History tends to focus on the upper echelons of society: aristocrats and military leaders, sweeping battles and palace intrigue. But I’d argue that to really understand a time and place there’s no better guide than true crime—murderers and miscreants can tell us more about the challenges faced by ordinary folk than any number of stuffy costume dramas.
When I was writing Tremors in the Blood: Murder, Obsession and the Birth of the Lie Detector, I tried to go a step further, and use the stories of two controversial murders to tell a much bigger one—about a machine that has transformed the justice system and become a trope in all sorts of crime stories itself.
In writing my book about the polygraph machine, I was inspired by a number of titles that blend true crime with history, mixing investigations and courtroom drama with insight on the world and how it has changed. Digging through newspaper archives and old letters and photographs to reconstruct scenes and build characters, I started to feel like a detective myself, and I was struck by the parallels between the book’s setting of 1920s San Francisco and 1930s Chicago and the challenges and talking points of the world today.
At their best, the books below tell us not only about life and crime back then, but also something enduring about human nature that’s still relevant today. This is history written not by the victors, but by the villains, and the people trying to catch them.
The Devil in the White City: Murder, Magic and Madness at the Fair that Changed America, by Erik Larson
Like many of the books on this list, Larson’s utterly absorbing book tackles two subjects, in this case the planning and construction of the era-defining 1893 Chicago World’s Fair, and a prolific serial killer called H.H. Holmes who was operating in the city at the time. Chicago was a fascinating city at the turn of the century: opulent and impoverished, grand and cruel in equal measure (for more on this read The Jungle by Upton Sinclair, a fictionalized account of the very real struggles faced by Eastern European migrants in the city.) Larson’s narrative jumps back and forth between these two streams: architects Daniel Burnham and Frederick Law Olmstead grapple with bureaucracy and labor unions as they struggle to realize their vision; Holmes perfects his technique, luring more and more young women to their doom at his so-called ‘Murder Castle’.
Furious Hours: Murder, Fraud and the Last Trial of Harper Lee, by Casey Cep
If you’ve read Truman Capote’s In Cold Blood—and if you haven’t, why not?—you’ll love this book about Harper Lee, who was Capote’s long-time friend and collaborator, as well as the famously reclusive author of To Kill A Mockingbird. Lee helped Capote with the research for his genre-defining true crime masterpiece, and then spent much of the rest of her life absorbed in a project of her own—the story of the Reverend Willie Maxwell, a preacher accused of murdering five members of his family for the insurance money, who was then shot dead himself. That book was never published, but this one provides a fascinating glimpse at what could have been.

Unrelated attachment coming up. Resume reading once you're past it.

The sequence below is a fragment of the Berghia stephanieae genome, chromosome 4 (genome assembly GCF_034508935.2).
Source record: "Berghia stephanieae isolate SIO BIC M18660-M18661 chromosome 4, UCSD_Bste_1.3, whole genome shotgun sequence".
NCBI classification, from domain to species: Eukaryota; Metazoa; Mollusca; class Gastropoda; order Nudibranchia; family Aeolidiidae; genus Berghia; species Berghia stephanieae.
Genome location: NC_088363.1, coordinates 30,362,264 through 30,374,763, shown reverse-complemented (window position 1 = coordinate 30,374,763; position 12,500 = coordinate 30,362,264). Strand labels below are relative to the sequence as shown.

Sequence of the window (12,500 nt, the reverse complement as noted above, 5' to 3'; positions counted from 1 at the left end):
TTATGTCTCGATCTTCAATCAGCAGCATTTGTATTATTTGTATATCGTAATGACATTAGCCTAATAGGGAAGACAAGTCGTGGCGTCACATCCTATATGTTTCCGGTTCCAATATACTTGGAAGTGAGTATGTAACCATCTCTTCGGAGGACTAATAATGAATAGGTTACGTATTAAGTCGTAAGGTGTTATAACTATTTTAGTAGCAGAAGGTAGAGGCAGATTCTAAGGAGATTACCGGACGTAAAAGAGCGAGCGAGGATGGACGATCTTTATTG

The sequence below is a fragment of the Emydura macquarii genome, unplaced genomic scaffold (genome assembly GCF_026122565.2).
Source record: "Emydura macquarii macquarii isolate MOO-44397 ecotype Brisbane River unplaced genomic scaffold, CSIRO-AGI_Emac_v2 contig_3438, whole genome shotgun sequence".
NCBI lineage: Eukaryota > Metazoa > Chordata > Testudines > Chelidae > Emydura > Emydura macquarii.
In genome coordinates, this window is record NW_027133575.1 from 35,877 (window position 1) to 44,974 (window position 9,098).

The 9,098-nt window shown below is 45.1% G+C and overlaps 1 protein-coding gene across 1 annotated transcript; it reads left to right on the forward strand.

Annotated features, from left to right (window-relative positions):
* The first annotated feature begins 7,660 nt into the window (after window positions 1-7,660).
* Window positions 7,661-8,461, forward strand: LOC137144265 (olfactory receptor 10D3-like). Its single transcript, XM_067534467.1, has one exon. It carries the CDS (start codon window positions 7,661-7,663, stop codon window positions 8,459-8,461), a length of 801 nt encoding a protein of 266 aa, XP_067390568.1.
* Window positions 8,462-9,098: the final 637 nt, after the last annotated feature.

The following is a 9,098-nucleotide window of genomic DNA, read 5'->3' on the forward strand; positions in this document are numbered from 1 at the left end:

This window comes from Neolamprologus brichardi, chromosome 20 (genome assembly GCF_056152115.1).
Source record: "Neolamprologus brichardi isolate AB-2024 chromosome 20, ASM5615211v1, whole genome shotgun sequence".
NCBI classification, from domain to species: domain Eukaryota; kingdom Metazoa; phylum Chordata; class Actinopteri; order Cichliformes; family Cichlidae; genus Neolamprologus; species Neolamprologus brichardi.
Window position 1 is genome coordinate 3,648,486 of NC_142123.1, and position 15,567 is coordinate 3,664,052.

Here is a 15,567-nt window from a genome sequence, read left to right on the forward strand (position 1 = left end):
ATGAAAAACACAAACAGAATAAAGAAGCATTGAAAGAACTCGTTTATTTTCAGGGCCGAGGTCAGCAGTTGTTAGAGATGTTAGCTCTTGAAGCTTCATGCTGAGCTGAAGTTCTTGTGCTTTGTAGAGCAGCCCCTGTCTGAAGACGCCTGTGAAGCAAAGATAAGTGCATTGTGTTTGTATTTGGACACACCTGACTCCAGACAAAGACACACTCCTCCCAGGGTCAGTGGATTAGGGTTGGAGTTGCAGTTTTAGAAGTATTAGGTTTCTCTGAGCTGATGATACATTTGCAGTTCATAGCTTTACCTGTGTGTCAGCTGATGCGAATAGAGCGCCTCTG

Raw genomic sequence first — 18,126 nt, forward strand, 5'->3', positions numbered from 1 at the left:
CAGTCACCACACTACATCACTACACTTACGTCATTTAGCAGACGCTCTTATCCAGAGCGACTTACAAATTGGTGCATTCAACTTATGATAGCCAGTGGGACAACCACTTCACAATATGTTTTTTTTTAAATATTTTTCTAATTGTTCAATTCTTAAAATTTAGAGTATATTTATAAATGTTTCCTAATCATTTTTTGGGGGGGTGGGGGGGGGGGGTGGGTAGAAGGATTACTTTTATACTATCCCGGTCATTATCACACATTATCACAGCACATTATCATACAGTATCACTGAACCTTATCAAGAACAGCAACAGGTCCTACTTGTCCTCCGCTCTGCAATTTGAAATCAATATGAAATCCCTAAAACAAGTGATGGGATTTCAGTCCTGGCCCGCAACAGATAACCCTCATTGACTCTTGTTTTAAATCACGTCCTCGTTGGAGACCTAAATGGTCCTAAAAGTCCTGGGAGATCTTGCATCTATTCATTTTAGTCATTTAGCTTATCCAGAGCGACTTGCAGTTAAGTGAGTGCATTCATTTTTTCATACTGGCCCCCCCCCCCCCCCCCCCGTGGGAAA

The Suspicions of Mr. Whicher: or The Murder at Road Hill House, by Kate Summerscale
Who was the real Sherlock Holmes? You can see some of the seeds of his character in Jack Whicher, a London police officer who became famous in Victorian England for his ability to apprehend everyone from pickpockets and diamond thieves. Whicher was the shining light of Scotland Yard, then a new and modern policing operation that was changing the profession—as well as Holmes, he’s been cited as a source for Charles Dickens, and for Colin Dexter’s Inspector Morse. But Kate Summerscale’s book explores the gruesome murder of a young boy at a country house in Wiltshire that almost proved Whicher’s undoing. At the same time, it traces the history of the detective archetype in fiction, from Holmes, through Dickens to more modern coppers.
American Sherlock: Murder, Forensics and the Birth of American CSI, by Kate Winkler Dawson
The polygraph machine was developed as part of a science-driven revolution in policing overseen by August Vollmer, Berkeley’s visionary police chief in the early 20th century. In my book, I look at how Vollmer and one of his detectives built the first lie detector, but that wasn’t the only innovation. Vollmer was also instrumental in popularizing the use of forensics, which have left a much more positive legacy than the polygraph.
Winkler Dawson’s book focuses on Edward Oscar Heinrich, who opened America’s first private crime lab, and was asked to consult on thousands of cases from the 1910s to the 1950s: he pioneered fingerprinting, the use of ballistics to track bullets, as well as more dubious techniques like handwriting analysis. All in all, he worked on more than 2000 cases and changed the way we catch criminals forever.
Killers of the Flower Moon: The Osage Murders and the Birth of the FBI, by David Grann
Soon to be a Martin Scorsese blockbuster, Killers of the Flower Moon explores a series of suspicious deaths among the Osage people of Oklahoma, who were famous in the 1920s for the fabulous wealth they amassed after huge oil deposits were discovered on their land. Their story had been all but forgotten until Grann’s book, which opens with the murder of Osage woman Anna Brown, and tracks the investigation into the deaths by the newly formed FBI, as iconic special agent Tom White unravels the secret plot behind the killings.
Tremors in the Blood: Murder, Obsession and the Birth of the Lie Detector by Amit Katwala was published on March 7 (Crooked Lane Books)